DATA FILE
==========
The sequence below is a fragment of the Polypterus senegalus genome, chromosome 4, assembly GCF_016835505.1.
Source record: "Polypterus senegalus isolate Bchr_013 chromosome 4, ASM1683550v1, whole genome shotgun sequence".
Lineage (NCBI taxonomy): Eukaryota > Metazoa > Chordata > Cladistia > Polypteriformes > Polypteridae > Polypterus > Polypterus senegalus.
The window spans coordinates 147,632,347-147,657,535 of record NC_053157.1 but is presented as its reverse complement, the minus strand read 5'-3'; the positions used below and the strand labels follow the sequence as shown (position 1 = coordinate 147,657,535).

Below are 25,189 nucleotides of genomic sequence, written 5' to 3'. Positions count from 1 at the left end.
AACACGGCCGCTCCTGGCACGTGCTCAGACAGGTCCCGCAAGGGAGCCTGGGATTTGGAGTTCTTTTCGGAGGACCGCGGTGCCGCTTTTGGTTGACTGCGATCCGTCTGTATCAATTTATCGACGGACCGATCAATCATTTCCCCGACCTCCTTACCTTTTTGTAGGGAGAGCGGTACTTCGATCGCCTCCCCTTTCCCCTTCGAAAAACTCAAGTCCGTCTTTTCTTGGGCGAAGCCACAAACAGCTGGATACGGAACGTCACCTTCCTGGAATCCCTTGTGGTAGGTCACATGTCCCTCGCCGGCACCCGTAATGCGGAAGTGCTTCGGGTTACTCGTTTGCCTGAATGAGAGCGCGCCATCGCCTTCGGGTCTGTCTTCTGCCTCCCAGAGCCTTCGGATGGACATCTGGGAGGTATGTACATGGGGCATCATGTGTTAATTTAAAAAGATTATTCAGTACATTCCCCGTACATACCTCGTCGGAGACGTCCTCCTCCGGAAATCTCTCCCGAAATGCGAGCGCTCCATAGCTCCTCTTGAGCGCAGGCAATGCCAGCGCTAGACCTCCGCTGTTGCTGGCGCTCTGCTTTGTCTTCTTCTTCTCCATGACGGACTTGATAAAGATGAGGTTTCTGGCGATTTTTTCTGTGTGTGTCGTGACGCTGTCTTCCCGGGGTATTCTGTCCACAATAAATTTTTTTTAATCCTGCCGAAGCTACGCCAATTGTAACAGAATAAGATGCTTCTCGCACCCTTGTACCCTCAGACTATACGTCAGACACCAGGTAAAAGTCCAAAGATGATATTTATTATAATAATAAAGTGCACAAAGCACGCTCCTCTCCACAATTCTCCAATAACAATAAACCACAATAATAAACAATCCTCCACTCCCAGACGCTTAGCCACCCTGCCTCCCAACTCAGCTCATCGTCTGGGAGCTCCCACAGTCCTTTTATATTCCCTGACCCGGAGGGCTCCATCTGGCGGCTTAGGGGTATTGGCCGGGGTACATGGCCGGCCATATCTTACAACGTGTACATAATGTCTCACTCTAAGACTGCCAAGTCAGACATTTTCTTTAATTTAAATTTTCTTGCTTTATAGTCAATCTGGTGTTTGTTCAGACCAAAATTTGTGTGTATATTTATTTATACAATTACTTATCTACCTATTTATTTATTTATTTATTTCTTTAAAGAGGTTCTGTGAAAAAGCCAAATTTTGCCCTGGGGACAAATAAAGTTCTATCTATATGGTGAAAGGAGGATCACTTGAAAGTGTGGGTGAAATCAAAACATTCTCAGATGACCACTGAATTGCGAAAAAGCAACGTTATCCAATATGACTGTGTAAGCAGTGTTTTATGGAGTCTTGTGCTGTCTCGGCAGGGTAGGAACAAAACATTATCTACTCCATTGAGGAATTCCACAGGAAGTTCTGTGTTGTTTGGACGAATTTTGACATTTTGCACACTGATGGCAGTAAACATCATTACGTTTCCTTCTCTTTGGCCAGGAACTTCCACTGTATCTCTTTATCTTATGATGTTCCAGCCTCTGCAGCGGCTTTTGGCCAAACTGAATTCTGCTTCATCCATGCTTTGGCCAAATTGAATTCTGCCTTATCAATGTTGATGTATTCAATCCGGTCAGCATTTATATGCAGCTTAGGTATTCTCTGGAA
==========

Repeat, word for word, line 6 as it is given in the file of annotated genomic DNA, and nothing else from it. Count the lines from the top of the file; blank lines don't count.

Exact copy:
AACACGGCCGCTCCTGGCACGTGCTCAGACAGGTCCCGCAAGGGAGCCTGGGATTTGGAGTTCTTTTCGGAGGACCGCGGTGCCGCTTTTGGTTGACTGCGATCCGTCTGTATCAATTTATCGACGGACCGATCAATCATTTCCCCGACCTCCTTACCTTTTTGTAGGGAGAGCGGTACTTCGATCGCCTCCCCTTTCCCCTTCGAAAAACTCAAGTCCGTCTTTTCTTGGGCGAAGCCACAAACAGCTGGATACGGAACGTCACCTTCCTGGAATCCCTTGTGGTAGGTCACATGTCCCTCGCCGGCACCCGTAATGCGGAAGTGCTTCGGGTTACTCGTTTGCCTGAATGAGAGCGCGCCATCGCCTTCGGGTCTGTCTTCTGCCTCCCAGAGCCTTCGGATGGACATCTGGGAGGTATGTACATGGGGCATCATGTGTTAATTTAAAAAGATTATTCAGTACATTCCCCGTACATACCTCGTCGGAGACGTCCTCCTCCGGAAATCTCTCCCGAAATGCGAGCGCTCCATAGCTCCTCTTGAGCGCAGGCAATGCCAGCGCTAGACCTCCGCTGTTGCTGGCGCTCTGCTTTGTCTTCTTCTTCTCCATGACGGACTTGATAAAGATGAGGTTTCTGGCGATTTTTTCTGTGTGTGTCGTGACGCTGTCTTCCCGGGGTATTCTGTCCACAATAAATTTTTTTTAATCCTGCCGAAGCTACGCCAATTGTAACAGAATAAGATGCTTCTCGCACCCTTGTACCCTCAGACTATACGTCAGACACCAGGTAAAAGTCCAAAGATGATATTTATTATAATAATAAAGTGCACAAAGCACGCTCCTCTCCACAATTCTCCAATAACAATAAACCACAATAATAAACAATCCTCCACTCCCAGACGCTTAGCCACCCTGCCTCCCAACTCAGCTCATCGTCTGGGAGCTCCCACAGTCCTTTTATATTCCCTGACCCGGAGGGCTCCATCTGGCGGCTTAGGGGTATTGGCCGGGGTACATGGCCGGCCATATCTTACAACGTGTACATAATGTCTCACTCTAAGACTGCCAAGTCAGACATTTTCTTTAATTTAAATTTTCTTGCTTTATAGTCAATCTGGTGTTTGTTCAGACCAAAATTTGTGTGTATATTTATTTATACAATTACTTATCTACCTATTTATTTATTTATTTATTTCTTTAAAGAGGTTCTGTGAAAAAGCCAAATTTTGCCCTGGGGACAAATAAAGTTCTATCTATATGGTGAAAGGAGGATCACTTGAAAGTGTGGGTGAAATCAAAACATTCTCAGATGACCACTGAATTGCGAAAAAGCAACGTTATCCAATATGACTGTGTAAGCAGTGTTTTATGGAGTCTTGTGCTGTCTCGGCAGGGTAGGAACAAAACATTATCTACTCCATTGAGGAATTCCACAGGAAGTTCTGTGTTGTTTGGACGAATTTTGACATTTTGCACACTGATGGCAGTAAACATCATTACGTTTCCTTCTCTTTGGCCAGGAACTTCCACTGTATCTCTTTATCTTATGATGTTCCAGCCTCTGCAGCGGCTTTTGGCCAAACTGAATTCTGCTTCATCCATGCTTTGGCCAAATTGAATTCTGCCTTATCAATGTTGATGTATTCAATCCGGTCAGCATTTATATGCAGCTTAGGTATTCTCTGGAA